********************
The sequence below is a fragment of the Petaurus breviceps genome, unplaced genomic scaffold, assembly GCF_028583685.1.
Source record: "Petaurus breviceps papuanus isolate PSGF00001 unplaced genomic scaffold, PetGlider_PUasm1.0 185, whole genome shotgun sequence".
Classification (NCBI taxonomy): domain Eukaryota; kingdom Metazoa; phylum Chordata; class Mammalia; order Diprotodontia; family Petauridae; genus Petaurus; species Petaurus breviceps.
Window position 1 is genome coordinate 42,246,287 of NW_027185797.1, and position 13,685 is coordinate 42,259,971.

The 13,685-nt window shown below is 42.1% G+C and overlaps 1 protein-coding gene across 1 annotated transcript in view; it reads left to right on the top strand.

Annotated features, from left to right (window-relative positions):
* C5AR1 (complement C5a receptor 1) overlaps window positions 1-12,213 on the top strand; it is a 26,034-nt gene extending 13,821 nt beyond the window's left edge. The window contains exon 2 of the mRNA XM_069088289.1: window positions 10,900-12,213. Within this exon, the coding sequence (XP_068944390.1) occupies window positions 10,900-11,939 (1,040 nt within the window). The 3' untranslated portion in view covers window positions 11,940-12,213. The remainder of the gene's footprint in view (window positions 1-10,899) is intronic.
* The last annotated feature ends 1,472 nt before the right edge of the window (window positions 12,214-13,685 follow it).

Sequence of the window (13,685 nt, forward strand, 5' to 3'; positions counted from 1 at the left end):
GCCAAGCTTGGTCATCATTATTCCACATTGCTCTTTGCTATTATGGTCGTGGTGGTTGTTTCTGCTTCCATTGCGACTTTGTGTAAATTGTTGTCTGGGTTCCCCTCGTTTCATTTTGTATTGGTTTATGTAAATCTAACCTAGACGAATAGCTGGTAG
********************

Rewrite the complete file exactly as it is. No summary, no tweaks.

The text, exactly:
The sequence below is a fragment of the Petaurus breviceps genome, unplaced genomic scaffold, assembly GCF_028583685.1.
Source record: "Petaurus breviceps papuanus isolate PSGF00001 unplaced genomic scaffold, PetGlider_PUasm1.0 185, whole genome shotgun sequence".
Classification (NCBI taxonomy): domain Eukaryota; kingdom Metazoa; phylum Chordata; class Mammalia; order Diprotodontia; family Petauridae; genus Petaurus; species Petaurus breviceps.
Window position 1 is genome coordinate 42,246,287 of NW_027185797.1, and position 13,685 is coordinate 42,259,971.

The 13,685-nt window shown below is 42.1% G+C and overlaps 1 protein-coding gene across 1 annotated transcript in view; it reads left to right on the top strand.

Annotated features, from left to right (window-relative positions):
* C5AR1 (complement C5a receptor 1) overlaps window positions 1-12,213 on the top strand; it is a 26,034-nt gene extending 13,821 nt beyond the window's left edge. The window contains exon 2 of the mRNA XM_069088289.1: window positions 10,900-12,213. Within this exon, the coding sequence (XP_068944390.1) occupies window positions 10,900-11,939 (1,040 nt within the window). The 3' untranslated portion in view covers window positions 11,940-12,213. The remainder of the gene's footprint in view (window positions 1-10,899) is intronic.
* The last annotated feature ends 1,472 nt before the right edge of the window (window positions 12,214-13,685 follow it).

Sequence of the window (13,685 nt, forward strand, 5' to 3'; positions counted from 1 at the left end):
GCCAAGCTTGGTCATCATTATTCCACATTGCTCTTTGCTATTATGGTCGTGGTGGTTGTTTCTGCTTCCATTGCGACTTTGTGTAAATTGTTGTCTGGGTTCCCCTCGTTTCATTTTGTATTGGTTTATGTAAATCTAACCTAGACGAATAGCTGGTAG